A frosty morning to go and check the boat, I pedaled 10 miles over icy back roads and when I got to the sea there were large blankets of ice flowing down with the ebbing tide, it reminded me of the ice fields of the Arctic on a much smaller scale! I parked the bike and gingerly waded out to the boat, underneath the water I could see the white of the ice still frozen to the gravel. I walked around the boat inspecting the hull and slipped, nearly ended up in the water as some submerged ice made the ground like glass. I climbed into the snow that lay in the cockpit and undid the lock, amazingly inside was ok, no leaks, only a small patch of snow inside, how did that get there? As I lifted the floorboards to see into the bilges I could hear the small pieces of ice scrapping the hull as the ebb took it along. The antifouling paint was scraped off in many parts of the hull down to the fibreglass itself, on the starboard side where the sun had got to it; on the port side where the sun could not reach the ice was over the hull half way up the boat with ‘veins’ cracked into the ice. I am not sure if the cracks were part of the ice or that the paint had cracked due to the cold. A line of ice showed where the water level had been. I made myself a coffee and noticed how neglected she looked, the weather was taking its toll on her and she badly needed some TLC. When spring comes she will get painted and a brushed up. The surrounding area looked beautiful, ice and snow covering the shore line, Scotland looking pink in the sun light, the few birds were searching for food, it would be nice to linger but I had a 10 mile cycle ride back home and it was already past 2pm and sun went down at 3.45pm.
Busking today was a cold affair, we had snow in the morning but the main roads kept clear. I cycled into Carlisle, a journey of 8 miles, went to my usual place but it was so quiet I headed into the centre and started to play. As long as I kept playing my fingers stayed warm but when I stopped I began to get cold. I played for about 4 hours and enjoyed it very much. I have enough one octave tunes in my head to play for 3 hours before I start to repeat them. I dislike repeating tunes. I did not see any other buskers, even the Romanian woman who sits and plays odd notes on her accordion was not there. I actually enjoyed the weather, it was clear and crisp, and the sun shone and altered my drones so much that there were to their full extent on the sliders. I played mainly Bewick and Peacock melodies from Northumbrian. The pipes kept in tune I was pleased with the sound and the playing. Sold no Cds though, everyone wanted to get home, no time for stopping and chatting, it was a rush to get home before it iced over. I cycled home with no problems.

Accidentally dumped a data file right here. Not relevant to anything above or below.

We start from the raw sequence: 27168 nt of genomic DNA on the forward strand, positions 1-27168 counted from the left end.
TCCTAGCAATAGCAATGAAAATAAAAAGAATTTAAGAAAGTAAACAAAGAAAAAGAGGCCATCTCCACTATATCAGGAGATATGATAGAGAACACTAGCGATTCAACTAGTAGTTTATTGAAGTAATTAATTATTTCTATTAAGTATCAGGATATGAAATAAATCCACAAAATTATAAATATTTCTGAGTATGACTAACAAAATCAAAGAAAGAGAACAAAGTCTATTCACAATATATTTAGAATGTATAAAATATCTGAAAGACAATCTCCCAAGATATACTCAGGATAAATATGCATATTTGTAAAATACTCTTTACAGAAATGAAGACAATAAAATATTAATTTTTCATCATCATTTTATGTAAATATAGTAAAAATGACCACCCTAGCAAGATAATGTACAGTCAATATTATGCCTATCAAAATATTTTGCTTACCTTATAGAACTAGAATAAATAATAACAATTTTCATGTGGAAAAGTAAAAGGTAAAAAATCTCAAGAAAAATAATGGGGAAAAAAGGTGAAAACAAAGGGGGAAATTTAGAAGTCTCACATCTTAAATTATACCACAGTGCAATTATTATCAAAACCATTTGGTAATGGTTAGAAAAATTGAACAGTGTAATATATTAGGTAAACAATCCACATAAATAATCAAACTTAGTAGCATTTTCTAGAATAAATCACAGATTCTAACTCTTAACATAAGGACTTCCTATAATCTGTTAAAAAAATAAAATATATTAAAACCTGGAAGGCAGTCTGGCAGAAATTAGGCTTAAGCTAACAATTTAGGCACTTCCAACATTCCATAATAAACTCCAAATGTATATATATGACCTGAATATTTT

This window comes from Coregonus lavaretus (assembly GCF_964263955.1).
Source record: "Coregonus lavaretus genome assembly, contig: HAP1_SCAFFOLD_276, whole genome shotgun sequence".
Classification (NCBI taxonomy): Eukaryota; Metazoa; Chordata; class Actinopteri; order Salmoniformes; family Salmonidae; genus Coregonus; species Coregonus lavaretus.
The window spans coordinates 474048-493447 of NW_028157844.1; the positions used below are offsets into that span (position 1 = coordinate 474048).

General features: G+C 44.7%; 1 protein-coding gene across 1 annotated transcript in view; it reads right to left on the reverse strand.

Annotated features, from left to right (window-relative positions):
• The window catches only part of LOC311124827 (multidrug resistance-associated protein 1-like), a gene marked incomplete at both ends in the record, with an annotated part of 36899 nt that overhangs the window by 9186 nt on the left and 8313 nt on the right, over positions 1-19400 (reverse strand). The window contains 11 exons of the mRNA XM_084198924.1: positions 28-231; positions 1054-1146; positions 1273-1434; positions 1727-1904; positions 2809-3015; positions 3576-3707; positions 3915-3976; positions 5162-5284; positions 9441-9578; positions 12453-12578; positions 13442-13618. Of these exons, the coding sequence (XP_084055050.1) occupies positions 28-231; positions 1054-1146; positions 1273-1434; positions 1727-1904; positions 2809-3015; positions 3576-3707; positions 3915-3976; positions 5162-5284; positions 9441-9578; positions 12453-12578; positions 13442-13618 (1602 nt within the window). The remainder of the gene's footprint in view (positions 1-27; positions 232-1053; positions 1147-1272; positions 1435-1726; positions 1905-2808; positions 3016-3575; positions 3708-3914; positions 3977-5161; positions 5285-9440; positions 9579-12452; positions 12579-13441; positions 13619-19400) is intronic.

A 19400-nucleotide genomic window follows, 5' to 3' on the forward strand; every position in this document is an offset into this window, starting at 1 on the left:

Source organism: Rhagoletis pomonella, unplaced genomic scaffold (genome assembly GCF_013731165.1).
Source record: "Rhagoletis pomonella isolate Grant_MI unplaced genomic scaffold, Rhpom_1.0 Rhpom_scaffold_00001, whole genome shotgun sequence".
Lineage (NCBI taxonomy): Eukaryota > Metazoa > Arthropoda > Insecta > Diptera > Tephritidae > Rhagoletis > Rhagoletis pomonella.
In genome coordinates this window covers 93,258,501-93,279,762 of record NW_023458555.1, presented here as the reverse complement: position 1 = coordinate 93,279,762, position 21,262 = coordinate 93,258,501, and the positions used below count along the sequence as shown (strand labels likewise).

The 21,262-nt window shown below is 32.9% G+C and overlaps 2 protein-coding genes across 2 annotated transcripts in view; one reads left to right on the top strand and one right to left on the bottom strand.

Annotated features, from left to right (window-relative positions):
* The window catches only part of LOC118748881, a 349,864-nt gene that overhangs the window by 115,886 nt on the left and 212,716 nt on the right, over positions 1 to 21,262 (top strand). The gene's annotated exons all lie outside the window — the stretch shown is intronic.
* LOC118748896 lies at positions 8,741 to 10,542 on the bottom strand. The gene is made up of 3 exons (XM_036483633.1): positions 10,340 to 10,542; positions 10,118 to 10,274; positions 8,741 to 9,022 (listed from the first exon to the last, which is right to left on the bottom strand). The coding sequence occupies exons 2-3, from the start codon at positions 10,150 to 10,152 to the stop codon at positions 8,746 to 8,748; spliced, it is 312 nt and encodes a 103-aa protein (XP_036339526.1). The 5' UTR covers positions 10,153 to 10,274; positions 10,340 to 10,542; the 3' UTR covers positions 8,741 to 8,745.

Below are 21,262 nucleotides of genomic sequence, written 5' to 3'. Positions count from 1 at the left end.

I have been busking this past week on the streets of Carlisle. It has been a long while since I last busked but I never forget the melodies and I quickly regain my speed and lost titles come back to me as though they are waiting for me. I only have two places to play as my pipes are so quiet compared with the background noise that seems to be everywhere on the pedestrian walkways. Once a British man stopped to have a chat many years ago, he lived in France and was returning to his home in Carlisle, he remarked that compared to France the background noise was far greater in the UK. I find the general hum of noise quite bad too. when I started to play the pipes were heard in the centre of town, but now I cannot hear myself play, so I retreat down back alleyways and places where there are not many people or mechanical interference, this results in less money and less contact with people, but quality is important and I do not want to be playing when I cannot hear myself. Busking has changed for me over the years. I started playing full time in 2001 and I have continued playing while I am in Carlisle. It has improved my playing greatly and I sell my Cds to people who have an interest and who likes my playing.
I did not speak to many people this week, people where running from the cold. I only saw one other busker too, a young boy who was playing guitar. The cold effects the pipes too, the metal keys are not comfortable to play so I generally play the 1 octave melodies and leave the lower keyed notes to the warmer weather.